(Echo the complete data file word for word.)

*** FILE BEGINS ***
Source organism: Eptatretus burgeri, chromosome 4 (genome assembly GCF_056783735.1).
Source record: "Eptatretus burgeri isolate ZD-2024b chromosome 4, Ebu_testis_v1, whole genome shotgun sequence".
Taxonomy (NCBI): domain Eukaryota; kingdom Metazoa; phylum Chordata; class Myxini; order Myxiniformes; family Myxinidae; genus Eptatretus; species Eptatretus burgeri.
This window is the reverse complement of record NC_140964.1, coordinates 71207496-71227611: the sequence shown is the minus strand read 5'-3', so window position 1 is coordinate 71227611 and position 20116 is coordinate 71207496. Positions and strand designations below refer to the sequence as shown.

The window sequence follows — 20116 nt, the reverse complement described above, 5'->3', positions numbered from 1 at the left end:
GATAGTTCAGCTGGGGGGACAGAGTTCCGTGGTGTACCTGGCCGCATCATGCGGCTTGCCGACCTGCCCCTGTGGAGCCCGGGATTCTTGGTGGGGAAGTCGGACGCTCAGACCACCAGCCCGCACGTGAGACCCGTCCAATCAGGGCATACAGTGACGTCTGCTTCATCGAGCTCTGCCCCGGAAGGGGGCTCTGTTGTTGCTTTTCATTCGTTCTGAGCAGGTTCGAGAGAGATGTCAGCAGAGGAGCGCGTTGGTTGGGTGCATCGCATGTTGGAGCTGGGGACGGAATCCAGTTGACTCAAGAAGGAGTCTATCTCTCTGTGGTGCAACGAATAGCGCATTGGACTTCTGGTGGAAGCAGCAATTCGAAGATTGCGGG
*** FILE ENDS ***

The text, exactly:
Source organism: Eptatretus burgeri, chromosome 4 (genome assembly GCF_056783735.1).
Source record: "Eptatretus burgeri isolate ZD-2024b chromosome 4, Ebu_testis_v1, whole genome shotgun sequence".
Taxonomy (NCBI): domain Eukaryota; kingdom Metazoa; phylum Chordata; class Myxini; order Myxiniformes; family Myxinidae; genus Eptatretus; species Eptatretus burgeri.
This window is the reverse complement of record NC_140964.1, coordinates 71207496-71227611: the sequence shown is the minus strand read 5'-3', so window position 1 is coordinate 71227611 and position 20116 is coordinate 71207496. Positions and strand designations below refer to the sequence as shown.

The window sequence follows — 20116 nt, the reverse complement described above, 5'->3', positions numbered from 1 at the left end:
GATAGTTCAGCTGGGGGGACAGAGTTCCGTGGTGTACCTGGCCGCATCATGCGGCTTGCCGACCTGCCCCTGTGGAGCCCGGGATTCTTGGTGGGGAAGTCGGACGCTCAGACCACCAGCCCGCACGTGAGACCCGTCCAATCAGGGCATACAGTGACGTCTGCTTCATCGAGCTCTGCCCCGGAAGGGGGCTCTGTTGTTGCTTTTCATTCGTTCTGAGCAGGTTCGAGAGAGATGTCAGCAGAGGAGCGCGTTGGTTGGGTGCATCGCATGTTGGAGCTGGGGACGGAATCCAGTTGACTCAAGAAGGAGTCTATCTCTCTGTGGTGCAACGAATAGCGCATTGGACTTCTGGTGGAAGCAGCAATTCGAAGATTGCGGG